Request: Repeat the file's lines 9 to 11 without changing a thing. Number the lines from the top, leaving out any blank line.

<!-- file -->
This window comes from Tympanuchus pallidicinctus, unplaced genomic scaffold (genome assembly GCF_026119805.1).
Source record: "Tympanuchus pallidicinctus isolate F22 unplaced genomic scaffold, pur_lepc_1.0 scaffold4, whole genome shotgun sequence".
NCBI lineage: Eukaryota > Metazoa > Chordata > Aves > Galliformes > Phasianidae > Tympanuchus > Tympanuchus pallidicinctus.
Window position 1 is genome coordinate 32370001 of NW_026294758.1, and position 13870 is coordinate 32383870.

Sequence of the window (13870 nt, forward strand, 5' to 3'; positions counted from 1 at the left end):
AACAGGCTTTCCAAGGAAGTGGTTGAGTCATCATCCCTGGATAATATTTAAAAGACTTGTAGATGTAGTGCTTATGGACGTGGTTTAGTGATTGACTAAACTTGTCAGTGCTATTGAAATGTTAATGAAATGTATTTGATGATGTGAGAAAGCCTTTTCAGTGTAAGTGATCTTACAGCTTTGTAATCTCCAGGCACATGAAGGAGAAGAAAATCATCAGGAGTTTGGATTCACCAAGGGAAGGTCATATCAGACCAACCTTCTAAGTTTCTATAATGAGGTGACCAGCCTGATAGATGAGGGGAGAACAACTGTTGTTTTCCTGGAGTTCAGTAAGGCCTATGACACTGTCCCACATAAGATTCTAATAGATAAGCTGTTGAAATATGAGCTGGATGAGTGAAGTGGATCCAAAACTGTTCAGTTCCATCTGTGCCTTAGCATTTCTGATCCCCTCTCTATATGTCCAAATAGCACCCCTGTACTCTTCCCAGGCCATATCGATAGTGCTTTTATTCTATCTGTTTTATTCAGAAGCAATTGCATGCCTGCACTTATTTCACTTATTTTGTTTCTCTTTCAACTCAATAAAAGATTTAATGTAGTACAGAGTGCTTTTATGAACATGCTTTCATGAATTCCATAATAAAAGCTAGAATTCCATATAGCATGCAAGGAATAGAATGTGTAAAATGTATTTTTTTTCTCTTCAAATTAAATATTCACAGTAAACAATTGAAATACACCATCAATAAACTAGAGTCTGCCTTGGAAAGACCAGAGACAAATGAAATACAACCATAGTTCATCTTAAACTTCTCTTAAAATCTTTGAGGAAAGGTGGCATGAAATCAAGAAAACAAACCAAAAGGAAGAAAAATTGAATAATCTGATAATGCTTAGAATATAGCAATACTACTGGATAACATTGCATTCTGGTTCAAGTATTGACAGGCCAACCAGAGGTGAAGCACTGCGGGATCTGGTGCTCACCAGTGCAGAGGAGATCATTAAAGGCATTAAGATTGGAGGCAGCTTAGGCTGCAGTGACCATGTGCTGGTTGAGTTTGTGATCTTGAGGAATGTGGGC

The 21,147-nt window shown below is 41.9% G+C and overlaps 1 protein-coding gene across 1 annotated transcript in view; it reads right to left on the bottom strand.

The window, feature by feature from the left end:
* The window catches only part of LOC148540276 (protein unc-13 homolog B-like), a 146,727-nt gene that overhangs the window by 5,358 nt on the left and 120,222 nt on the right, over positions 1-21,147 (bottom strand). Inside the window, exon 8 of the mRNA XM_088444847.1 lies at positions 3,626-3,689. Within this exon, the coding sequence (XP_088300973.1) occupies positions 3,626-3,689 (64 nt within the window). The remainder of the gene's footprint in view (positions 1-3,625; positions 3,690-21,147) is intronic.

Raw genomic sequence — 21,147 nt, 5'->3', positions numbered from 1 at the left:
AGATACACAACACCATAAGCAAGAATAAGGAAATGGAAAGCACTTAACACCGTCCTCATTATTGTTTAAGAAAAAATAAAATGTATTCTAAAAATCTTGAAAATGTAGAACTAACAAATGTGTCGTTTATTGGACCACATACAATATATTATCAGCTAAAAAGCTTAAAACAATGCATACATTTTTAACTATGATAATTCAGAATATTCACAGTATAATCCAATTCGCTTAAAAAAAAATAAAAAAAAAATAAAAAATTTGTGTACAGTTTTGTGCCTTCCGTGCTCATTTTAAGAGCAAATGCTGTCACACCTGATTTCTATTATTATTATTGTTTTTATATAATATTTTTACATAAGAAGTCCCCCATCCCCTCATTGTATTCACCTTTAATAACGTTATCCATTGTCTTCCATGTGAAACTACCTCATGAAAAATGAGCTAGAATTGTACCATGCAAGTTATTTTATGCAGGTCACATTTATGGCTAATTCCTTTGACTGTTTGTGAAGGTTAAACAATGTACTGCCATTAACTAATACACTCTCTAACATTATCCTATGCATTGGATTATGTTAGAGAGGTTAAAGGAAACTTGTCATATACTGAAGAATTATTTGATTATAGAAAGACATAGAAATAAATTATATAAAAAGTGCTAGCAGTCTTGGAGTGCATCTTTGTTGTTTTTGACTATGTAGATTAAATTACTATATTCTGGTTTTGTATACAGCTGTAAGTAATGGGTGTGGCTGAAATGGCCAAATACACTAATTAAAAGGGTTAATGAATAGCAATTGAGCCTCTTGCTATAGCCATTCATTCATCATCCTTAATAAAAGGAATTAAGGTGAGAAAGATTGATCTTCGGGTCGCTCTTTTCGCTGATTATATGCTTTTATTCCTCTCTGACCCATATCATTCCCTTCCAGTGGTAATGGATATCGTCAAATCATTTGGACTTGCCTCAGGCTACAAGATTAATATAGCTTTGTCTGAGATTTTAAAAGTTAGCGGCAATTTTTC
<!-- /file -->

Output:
* The window catches only part of LOC148540276 (protein unc-13 homolog B-like), a 146,727-nt gene that overhangs the window by 5,358 nt on the left and 120,222 nt on the right, over positions 1-21,147 (bottom strand). Inside the window, exon 8 of the mRNA XM_088444847.1 lies at positions 3,626-3,689. Within this exon, the coding sequence (XP_088300973.1) occupies positions 3,626-3,689 (64 nt within the window). The remainder of the gene's footprint in view (positions 1-3,625; positions 3,690-21,147) is intronic.

Raw genomic sequence — 21,147 nt, 5'->3', positions numbered from 1 at the left:
AGATACACAACACCATAAGCAAGAATAAGGAAATGGAAAGCACTTAACACCGTCCTCATTATTGTTTAAGAAAAAATAAAATGTATTCTAAAAATCTTGAAAATGTAGAACTAACAAATGTGTCGTTTATTGGACCACATACAATATATTATCAGCTAAAAAGCTTAAAACAATGCATACATTTTTAACTATGATAATTCAGAATATTCACAGTATAATCCAATTCGCTTAAAAAAAAATAAAAAAAAAATAAAAAATTTGTGTACAGTTTTGTGCCTTCCGTGCTCATTTTAAGAGCAAATGCTGTCACACCTGATTTCTATTATTATTATTGTTTTTATATAATATTTTTACATAAGAAGTCCCCCATCCCCTCATTGTATTCACCTTTAATAACGTTATCCATTGTCTTCCATGTGAAACTACCTCATGAAAAATGAGCTAGAATTGTACCATGCAAGTTATTTTATGCAGGTCACATTTATGGCTAATTCCTTTGACTGTTTGTGAAGGTTAAACAATGTACTGCCATTAACTAATACACTCTCTAACATTATCCTATGCATTGGATTATGTTAGAGAGGTTAAAGGAAACTTGTCATATACTGAAGAATTATTTGATTATAGAAAGACATAGAAATAAATTATATAAAAAGTGCTAGCAGTCTTGGAGTGCATCTTTGTTGTTTTTGACTATGTAGATTAAATTACTATATTCTGGTTTTGTATACAGCTGTAAGTAATGGGTGTGGCTGAAATGGCCAAATACACTAATTAAAAGGGTTAATGAATAGCAATTGAGCCTCTTGCTATAGCCATTCATTCATCATCCTTAATAAAAGGAATTAAGGTGAGAAAGATTGATCTTCGGGTCGCTCTTTTCGCTGATTATATGCTTTTATTCCTCTCTGACCCATATCATTCCCTTCCAGTGGTAATGGATATCGTCAAATCATTTGGACTTGCCTCAGGCTACAAGATTAATATAGCTTTGTCTGAGATTTTAAAAGTTAGCGGCAATTTTTC